Just trying to fill in some odds and ends here going by the VDP pin description now that we have it. I would appreciate some commentary if something sounds wrong.

SEL0 says if the 68K or Z80 controls the VDP; in the Genesis this is tied to M3 on the cartridge connector.

SEL1 says if the 68K clock pin is an input or an output. It is an output on the Genesis and an input on System 18 and System C2. Both of these systems have faster 68Ks (10 and ~8 MHz respectively).

I guess for a proper overclock on the Genesis you'd want to change this pin so the CPU can run faster, the VDP can run at the normal speed, and the synchronous logic in the VDP for the CPU interface is running at the faster speed. Has somebody already tried doing that in the past?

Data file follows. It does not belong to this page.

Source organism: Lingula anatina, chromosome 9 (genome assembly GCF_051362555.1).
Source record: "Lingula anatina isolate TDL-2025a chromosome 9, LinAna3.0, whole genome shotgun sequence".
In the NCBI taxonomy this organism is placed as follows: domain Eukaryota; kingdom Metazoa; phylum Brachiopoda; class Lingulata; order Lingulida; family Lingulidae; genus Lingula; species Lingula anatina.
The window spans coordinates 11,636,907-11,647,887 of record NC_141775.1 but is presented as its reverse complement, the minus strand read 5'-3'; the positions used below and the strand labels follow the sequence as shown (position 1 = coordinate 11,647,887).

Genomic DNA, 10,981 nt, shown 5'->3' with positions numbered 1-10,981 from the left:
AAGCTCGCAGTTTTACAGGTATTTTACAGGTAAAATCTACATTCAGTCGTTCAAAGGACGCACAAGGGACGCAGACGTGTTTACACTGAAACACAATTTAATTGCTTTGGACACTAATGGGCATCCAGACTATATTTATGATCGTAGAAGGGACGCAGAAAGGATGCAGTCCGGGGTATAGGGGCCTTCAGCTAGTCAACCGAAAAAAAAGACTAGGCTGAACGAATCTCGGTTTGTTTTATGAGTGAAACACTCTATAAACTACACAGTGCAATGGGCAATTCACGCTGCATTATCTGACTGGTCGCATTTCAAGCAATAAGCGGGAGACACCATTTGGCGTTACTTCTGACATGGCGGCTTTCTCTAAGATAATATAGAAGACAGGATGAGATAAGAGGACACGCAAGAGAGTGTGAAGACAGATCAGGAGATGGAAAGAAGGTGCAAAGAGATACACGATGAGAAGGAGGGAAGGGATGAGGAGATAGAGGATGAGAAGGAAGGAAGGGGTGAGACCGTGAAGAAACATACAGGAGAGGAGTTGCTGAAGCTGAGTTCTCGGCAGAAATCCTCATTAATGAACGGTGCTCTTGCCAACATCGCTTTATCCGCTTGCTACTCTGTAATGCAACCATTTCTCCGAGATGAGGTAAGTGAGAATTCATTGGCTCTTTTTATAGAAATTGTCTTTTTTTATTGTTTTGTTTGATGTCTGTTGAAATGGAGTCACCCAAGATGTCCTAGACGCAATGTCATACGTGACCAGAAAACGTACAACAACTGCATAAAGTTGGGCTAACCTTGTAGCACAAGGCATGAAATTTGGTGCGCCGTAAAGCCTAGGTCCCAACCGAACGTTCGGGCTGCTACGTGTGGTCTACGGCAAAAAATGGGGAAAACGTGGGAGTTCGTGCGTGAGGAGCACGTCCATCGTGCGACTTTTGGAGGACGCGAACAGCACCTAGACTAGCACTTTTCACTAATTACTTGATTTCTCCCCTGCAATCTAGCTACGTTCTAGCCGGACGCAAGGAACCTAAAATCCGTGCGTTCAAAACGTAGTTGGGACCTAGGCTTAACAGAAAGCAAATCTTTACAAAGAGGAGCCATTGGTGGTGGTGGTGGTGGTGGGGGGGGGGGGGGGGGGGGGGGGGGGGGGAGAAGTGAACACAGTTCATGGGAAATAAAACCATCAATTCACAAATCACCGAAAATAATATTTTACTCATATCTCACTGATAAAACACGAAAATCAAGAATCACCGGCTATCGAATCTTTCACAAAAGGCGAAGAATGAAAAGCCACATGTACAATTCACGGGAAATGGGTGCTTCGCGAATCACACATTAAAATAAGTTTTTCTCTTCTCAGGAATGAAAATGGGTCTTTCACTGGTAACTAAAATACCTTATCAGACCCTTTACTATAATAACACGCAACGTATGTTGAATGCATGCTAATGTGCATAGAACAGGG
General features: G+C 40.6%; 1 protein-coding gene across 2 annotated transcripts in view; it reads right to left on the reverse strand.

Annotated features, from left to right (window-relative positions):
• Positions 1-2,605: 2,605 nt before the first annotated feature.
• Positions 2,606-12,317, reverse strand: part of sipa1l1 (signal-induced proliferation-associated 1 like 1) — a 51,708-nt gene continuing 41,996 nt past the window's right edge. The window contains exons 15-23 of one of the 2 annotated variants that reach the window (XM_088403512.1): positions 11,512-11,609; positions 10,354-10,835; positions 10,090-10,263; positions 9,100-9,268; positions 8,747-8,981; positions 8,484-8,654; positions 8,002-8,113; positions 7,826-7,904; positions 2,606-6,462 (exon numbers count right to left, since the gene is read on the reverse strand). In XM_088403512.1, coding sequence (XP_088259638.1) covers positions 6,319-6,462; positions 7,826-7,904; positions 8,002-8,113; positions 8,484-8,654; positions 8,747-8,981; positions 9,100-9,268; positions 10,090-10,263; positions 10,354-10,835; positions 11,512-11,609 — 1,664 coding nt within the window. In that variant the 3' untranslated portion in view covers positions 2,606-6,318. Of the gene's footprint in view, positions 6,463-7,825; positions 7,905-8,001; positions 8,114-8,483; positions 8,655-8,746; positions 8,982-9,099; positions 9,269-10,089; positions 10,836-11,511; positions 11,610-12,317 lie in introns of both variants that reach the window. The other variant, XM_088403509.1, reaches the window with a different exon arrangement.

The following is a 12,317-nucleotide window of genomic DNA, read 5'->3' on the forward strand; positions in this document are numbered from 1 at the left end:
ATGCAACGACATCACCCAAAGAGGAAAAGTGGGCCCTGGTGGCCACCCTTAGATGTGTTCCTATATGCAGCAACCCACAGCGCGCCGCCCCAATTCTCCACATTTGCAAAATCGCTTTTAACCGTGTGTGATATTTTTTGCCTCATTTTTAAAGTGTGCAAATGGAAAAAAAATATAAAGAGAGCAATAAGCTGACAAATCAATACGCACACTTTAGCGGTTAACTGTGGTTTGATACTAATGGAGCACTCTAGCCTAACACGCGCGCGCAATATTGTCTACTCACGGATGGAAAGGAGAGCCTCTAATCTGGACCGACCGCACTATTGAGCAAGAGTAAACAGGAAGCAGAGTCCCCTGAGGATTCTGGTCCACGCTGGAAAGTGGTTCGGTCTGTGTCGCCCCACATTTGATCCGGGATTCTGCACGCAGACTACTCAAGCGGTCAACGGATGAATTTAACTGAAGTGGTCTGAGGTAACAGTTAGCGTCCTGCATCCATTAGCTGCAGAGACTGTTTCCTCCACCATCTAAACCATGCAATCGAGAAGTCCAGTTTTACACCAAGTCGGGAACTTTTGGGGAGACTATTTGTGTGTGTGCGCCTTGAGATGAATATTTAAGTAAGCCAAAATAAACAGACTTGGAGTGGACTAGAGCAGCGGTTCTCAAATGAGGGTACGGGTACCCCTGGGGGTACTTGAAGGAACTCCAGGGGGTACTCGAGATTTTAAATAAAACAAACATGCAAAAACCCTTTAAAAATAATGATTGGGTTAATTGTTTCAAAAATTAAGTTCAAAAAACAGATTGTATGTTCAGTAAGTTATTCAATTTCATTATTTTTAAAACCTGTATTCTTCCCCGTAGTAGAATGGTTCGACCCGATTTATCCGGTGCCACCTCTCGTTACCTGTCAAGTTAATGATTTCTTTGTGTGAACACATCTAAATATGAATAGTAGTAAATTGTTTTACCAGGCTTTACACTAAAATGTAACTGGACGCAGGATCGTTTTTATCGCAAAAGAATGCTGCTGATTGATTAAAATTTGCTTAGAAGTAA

CSYNC can be an input or an output, it's an output on the Genesis. I have the feeling VDP register 0 bit 0 controls the direction since that's how it works on the TMS9918 and SMS.

HSYNC can be an input or an output, it's an output on the Genesis. When I tested this pin it was always high when set as an input, so there may be an internal pull-up resistor.

VSYNC can output the vertical sync signal or the pixel clock (half of EDCLK). It's an output on the Genesis.

EDCK can input twice the pixel clock or output it. It's an input on the Genesis and driven by the bus arbiter chip which alternates between two frequencies in H40 mode. (Why? More sprite drawing time?) I haven't checked how it's used on System 18/C2 yet.

SPA/B can output the sprite/background indicator bit or input it, presumably for managing layer priority in a multiple VDP setup. It's an output on System C2.